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Making NYC Urban Agriculture Products Safer

Many urban growers have questions about food safety requirements.
By Yolanda Gonzalez and Samuel Anderson

two people in an urban garden

As part of Cornell Cooperative Extension’s Harvest NY agricultural economic development team, urban agriculture specialist Yolanda Gonzelez provides one-on-one technical assistance to soil-based and controlled environment agriculture producers in New York City on GAP certification requirements and food safety plans.
R.J. Anderson / Cornell Cooperative Extension

Commercial urban farmers in New York City, similar to producers upstate, sell through an array of marketing outlets, from restaurants and grocery stores to farm stands and CSAs. Unlike their rural counterparts, commercial urban farmers rarely generate the sales that mandate them to comply with the requirements of the Food Safety Modernization Act (FSMA). Despite being qualified exempt from FSMA, many urban growers have questions about food safety requirements for different marketing channels and in terms of general best practices.

Cornell Cooperative Extension’s Harvest New York Urban Agriculture Program has launched food safety programming in New York City. Initial work has focused on general food safety best practices and clarifying confusion around food safety rules, such as differences between buyer-imposed programs, especially GAP certification (Good Agricultural Practices), and government-enforced food safety regulations, such as FSMA.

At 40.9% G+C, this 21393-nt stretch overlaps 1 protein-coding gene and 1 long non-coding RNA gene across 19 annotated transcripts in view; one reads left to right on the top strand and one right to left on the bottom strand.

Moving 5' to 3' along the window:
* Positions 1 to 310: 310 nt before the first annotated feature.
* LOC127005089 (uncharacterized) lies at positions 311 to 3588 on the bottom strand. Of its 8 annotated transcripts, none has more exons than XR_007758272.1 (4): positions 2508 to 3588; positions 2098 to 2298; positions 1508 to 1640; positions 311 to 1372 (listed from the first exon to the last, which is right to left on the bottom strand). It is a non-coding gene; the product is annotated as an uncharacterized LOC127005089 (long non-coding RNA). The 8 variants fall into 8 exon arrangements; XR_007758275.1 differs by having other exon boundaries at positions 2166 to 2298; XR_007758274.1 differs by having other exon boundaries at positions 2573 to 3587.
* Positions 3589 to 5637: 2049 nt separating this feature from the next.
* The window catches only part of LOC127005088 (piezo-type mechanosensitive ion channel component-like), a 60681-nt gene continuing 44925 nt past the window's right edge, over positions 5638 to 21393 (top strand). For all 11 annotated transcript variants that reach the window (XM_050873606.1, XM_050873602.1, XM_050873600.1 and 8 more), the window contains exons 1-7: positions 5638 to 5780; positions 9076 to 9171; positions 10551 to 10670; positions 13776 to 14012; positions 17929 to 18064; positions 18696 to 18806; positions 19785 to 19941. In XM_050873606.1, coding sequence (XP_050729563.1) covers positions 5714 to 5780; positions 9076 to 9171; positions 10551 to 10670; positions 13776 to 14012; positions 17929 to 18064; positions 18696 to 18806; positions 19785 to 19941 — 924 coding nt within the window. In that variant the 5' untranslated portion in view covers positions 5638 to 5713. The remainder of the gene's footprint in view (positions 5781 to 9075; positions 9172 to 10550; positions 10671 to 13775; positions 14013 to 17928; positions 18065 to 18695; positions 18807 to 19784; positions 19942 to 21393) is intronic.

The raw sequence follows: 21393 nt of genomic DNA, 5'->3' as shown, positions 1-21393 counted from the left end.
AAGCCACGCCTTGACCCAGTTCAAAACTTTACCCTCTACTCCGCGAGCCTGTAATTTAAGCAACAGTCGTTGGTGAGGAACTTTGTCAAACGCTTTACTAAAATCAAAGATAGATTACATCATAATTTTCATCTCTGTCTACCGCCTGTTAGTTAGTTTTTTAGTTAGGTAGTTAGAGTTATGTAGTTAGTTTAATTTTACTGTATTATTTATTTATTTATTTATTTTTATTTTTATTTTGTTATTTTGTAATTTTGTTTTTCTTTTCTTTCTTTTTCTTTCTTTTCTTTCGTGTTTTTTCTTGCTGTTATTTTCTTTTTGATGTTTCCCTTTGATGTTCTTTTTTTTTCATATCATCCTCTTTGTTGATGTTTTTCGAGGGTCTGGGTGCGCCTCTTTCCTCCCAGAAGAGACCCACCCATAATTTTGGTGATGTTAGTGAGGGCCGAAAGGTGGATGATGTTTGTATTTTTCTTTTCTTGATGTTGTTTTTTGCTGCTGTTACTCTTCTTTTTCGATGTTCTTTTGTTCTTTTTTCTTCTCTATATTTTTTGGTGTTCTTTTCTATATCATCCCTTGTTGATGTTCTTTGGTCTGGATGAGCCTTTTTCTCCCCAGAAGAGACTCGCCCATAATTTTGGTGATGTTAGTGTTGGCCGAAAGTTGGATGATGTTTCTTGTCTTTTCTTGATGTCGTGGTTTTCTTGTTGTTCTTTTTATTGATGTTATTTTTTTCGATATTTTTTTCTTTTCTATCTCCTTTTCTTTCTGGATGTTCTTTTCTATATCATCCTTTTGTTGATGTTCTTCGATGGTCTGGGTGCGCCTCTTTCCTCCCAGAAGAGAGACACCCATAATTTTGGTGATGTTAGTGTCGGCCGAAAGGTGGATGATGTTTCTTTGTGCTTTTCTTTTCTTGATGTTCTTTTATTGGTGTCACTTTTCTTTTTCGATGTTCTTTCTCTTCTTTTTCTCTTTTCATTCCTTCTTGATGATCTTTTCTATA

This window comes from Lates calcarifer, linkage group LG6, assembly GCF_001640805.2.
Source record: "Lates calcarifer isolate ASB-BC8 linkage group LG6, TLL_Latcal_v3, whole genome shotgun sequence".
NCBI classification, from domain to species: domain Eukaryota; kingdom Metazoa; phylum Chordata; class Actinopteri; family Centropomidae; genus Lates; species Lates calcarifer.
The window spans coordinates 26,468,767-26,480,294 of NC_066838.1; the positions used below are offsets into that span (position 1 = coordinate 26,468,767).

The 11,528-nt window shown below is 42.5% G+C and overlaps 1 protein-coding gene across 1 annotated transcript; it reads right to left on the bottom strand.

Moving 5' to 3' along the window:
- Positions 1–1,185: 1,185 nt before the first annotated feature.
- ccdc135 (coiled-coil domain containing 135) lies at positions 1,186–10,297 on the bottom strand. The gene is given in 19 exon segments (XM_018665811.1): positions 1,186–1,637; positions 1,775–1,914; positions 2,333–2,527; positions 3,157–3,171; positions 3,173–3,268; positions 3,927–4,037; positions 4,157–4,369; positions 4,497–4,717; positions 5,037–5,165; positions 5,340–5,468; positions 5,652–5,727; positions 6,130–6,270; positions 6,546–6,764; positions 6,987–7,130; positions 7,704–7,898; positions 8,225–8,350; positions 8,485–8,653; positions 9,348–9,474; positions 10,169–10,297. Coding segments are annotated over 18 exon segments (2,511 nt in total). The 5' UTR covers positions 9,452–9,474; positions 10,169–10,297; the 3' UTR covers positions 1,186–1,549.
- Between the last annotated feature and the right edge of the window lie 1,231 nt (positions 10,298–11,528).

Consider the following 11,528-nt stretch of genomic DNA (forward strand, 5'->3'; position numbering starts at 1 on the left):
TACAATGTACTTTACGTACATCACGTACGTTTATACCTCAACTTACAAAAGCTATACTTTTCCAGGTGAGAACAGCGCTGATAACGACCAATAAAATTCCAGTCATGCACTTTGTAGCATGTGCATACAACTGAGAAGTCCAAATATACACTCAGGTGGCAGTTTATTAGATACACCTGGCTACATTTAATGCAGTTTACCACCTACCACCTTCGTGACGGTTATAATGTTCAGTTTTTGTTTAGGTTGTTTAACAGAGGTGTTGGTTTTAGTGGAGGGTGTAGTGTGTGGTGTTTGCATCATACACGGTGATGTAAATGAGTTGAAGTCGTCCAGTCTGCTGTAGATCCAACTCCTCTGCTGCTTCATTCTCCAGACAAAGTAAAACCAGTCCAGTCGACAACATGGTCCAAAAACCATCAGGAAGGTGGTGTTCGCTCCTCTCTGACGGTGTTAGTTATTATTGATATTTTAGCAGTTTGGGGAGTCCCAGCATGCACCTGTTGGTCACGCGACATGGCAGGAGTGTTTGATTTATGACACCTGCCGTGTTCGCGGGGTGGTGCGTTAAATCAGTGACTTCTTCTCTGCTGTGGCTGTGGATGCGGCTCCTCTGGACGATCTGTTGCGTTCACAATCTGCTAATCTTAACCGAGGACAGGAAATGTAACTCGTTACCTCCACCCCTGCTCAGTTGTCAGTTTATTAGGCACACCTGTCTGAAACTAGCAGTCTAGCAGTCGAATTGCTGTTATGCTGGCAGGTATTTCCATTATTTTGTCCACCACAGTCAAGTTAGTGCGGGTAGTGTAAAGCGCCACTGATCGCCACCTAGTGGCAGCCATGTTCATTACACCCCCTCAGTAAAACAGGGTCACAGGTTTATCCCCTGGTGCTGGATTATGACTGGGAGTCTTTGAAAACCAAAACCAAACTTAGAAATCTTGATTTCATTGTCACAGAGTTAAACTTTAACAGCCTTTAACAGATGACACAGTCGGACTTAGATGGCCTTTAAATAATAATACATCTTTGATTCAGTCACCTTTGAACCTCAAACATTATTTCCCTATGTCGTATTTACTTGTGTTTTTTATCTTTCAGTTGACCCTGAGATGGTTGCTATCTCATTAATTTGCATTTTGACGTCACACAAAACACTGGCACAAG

Urban Agriculture Specialist Yolanda Gonzalez presented an “Urban Ag Food Safety” workshop for farmers-in-training in June at The Youth Farm in Brooklyn and in September at Kingsborough Community College Urban Farm. The training provided a practical guide to food safety for apprentices and interns working on urban farms.

Along with basic training, Yolanda has also provided one-on-one technical assistance to both soil-based and controlled environment agriculture producers on GAP certification requirements and food safety plans, as most producers do not have a written food safety plan. The ability to consult larger-scale farms on their options for obtaining food safety certifications leads to increase farm viability as it opens the door to selling produce directly to distributors and retail outlets, such as Whole Foods Market and the new Wegmans supermarket slated to open in Brooklyn next year.

Yolanda Gonzalez and Samuel Anderson are urban agriculture specialists with CCE’s Harvest NY agricultural economic development team. Yolanda can be contacted at yg88@cornell.edu. Samuel can be contacted at swa39@cornell.edu.

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